In just nine weeks, BJSS delivered a GDS approved digital service for the Department for Transport (DfT) and National Highways. The solution, which is hosted on Google Cloud (GCP), has provided DfT and National Highways with a brand-new digital service that is designed to help bridge owners find and procure temporary bridge solutions.



Like all UK Government organisations, the Department for Transport (DfT) and National Highways are mandated to follow GDS delivery guidelines. When the departments recognised the need for a new digital service for bridge owners, they wanted to find a technology partner that could help them to move through the GDS delivery phases at pace.

A significant proportion of GDS projects take over a year to receive full approval, with some failing to make it past the discovery phase. Keen to accelerate through the GDS stages, DfT and National Highways sought BJSS’ help due to its reputation for delivering over 40 GDS approved digital services.



To accelerate through the GDS phases (discovery, alpha and beta), BJSS split the delivery into:

  • A lean start-up three-week sprint to validate assumptions and design the right solution
  • Six one-week sprints to deliver the working solution into live.

BJSS also organised a show and tell at the end of every week to showcase progress, review objectives and revalidate the agreed vision. To learn more about our delivery process, click here.

By following this approach, the BJSS team rapidly developed a new cloud-native application on Google Cloud, using tools such as Google IAM, App Engine, Identity-Aware Proxy and Identity Platform. This resulted in a partial solution being tested and improved with end-users by week three of the delivery. Having passed the alpha phase, the BJSS team migrated the solution to DfT’s Google Cloud Platform, where it was continuously improved and prepared for launch.



The intuitive nature of GCP, combined with BJSS’ expertise in delivering GDS projects, resulted in DfT and National Highways obtaining full GDS approval nine weeks after the project began. Several other factors led to the delivery’s success, including:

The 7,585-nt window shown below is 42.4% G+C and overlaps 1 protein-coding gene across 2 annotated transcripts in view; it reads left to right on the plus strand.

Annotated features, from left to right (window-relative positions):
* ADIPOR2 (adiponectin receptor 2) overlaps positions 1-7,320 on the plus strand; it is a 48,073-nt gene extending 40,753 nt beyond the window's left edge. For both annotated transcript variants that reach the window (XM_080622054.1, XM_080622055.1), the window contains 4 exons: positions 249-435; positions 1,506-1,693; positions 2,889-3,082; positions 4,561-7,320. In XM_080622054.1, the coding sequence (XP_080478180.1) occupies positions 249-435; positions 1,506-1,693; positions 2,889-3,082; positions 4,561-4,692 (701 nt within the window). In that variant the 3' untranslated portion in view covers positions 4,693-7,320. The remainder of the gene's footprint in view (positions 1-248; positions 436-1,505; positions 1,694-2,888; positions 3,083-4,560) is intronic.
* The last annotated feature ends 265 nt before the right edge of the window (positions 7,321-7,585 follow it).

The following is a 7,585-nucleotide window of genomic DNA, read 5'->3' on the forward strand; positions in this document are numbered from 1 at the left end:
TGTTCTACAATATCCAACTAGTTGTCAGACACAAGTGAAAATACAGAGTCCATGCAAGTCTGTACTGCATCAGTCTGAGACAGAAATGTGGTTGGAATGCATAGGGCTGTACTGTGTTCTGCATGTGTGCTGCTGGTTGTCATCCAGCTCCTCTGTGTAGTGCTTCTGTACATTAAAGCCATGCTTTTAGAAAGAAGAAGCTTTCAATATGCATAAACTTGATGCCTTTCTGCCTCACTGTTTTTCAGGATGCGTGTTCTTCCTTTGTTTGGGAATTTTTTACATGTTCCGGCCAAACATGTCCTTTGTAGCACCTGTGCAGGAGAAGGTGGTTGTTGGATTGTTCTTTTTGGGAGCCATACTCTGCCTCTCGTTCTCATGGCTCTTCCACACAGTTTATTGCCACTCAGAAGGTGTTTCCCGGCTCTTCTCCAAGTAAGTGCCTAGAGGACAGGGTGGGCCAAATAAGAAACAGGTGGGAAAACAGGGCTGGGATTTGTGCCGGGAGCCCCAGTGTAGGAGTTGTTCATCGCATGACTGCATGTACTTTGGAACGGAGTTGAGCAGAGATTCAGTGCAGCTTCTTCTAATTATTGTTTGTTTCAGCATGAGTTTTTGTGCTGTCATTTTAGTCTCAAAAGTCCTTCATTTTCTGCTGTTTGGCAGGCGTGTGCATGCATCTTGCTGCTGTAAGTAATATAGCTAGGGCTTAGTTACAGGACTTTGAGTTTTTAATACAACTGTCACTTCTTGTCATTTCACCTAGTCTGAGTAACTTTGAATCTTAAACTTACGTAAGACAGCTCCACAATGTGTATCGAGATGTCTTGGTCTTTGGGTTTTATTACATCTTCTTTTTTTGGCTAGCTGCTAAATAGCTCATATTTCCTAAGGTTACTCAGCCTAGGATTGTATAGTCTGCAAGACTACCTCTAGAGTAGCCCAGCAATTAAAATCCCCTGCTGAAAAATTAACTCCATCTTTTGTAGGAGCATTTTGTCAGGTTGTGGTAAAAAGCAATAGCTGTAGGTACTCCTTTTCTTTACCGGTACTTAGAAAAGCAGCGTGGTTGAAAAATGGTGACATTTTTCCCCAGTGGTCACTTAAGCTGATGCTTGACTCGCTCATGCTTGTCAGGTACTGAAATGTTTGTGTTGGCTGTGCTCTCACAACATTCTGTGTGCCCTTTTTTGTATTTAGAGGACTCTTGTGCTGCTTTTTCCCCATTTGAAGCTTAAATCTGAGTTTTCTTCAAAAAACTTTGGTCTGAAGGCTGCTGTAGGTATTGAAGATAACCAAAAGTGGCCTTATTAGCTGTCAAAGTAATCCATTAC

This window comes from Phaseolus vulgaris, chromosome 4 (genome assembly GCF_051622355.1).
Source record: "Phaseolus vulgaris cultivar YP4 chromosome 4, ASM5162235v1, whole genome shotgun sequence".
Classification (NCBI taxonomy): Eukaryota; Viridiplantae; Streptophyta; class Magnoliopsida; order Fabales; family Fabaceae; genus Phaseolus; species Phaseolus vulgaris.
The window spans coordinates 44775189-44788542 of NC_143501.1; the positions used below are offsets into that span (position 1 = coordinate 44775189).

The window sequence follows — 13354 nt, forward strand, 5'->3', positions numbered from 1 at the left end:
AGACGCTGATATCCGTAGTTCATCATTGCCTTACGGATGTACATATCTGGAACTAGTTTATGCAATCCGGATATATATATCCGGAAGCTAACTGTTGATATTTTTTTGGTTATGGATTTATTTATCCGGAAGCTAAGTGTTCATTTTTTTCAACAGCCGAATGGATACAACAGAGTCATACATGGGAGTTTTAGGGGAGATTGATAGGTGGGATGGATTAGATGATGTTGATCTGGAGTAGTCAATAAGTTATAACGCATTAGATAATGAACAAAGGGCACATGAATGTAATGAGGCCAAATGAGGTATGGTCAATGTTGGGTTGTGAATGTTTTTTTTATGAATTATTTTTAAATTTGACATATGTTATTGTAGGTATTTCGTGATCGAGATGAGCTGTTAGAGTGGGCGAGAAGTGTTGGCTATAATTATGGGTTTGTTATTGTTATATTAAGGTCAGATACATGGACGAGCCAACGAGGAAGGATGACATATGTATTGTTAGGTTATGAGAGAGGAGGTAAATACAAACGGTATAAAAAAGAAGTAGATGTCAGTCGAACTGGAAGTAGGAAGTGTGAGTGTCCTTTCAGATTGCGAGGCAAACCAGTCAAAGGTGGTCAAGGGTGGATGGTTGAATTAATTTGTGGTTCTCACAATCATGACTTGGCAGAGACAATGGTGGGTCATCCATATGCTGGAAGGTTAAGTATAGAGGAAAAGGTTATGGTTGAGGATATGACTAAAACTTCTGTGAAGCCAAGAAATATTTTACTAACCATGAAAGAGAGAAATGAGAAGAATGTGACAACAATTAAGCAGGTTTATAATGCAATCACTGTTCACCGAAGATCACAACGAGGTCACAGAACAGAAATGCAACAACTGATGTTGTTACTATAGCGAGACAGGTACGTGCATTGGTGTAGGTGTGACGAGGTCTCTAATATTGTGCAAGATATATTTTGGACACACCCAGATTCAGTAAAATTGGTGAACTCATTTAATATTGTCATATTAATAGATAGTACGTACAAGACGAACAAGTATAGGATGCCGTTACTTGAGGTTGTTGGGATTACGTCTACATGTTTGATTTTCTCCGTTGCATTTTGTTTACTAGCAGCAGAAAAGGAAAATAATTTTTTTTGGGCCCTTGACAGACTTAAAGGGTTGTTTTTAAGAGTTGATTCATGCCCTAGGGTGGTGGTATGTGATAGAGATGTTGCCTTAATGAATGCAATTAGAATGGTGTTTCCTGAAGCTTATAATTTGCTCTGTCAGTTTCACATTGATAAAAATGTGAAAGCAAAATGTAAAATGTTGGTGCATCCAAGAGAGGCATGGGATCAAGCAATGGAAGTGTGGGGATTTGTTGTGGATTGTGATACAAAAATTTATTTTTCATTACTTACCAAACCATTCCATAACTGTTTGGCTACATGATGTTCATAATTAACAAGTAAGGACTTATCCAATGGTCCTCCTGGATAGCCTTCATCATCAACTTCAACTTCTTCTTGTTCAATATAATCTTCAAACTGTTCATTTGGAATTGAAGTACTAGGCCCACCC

• The full commitment and support from the key stakeholders at DfT and National Highways
  • Efficient use of collaboration tools such as Miro, Zoom and Office 365
  • Appropriate trade-offs between creating reusable assets and writing throw-away code
  • A determination to test early, regularly and to iterate our solution
  • Open communication with all stakeholders, including the GDS assessors
  • Strong awareness of what everyone’s responsibilities were and a sense of accountability that was established in the kick-off workshop and reiterated in the agile ceremonies
  • Show & tells proved to be an invaluable communication tool and helped gather stakeholder support as well as involve the GDS assessors regularly before the final assessment. During each session, time was made for everyone to share their opinion on the current progress
  • All agile ceremonies, show and tells, and assessments were conducted remotely, and all key stakeholders were invited and attended
  • All user research and testing was conducted remotely, enabling further reach, accelerating the discovery and saving previous time and energy.

With our agile approach, commitment to collaboration, and the use of best in class Google Cloud products, DfT and National Highways have been able to execute one of the fastest GDS deliveries since the programme began. But most importantly, it has acted as a blueprint for how government can deliver new digital public services at pace.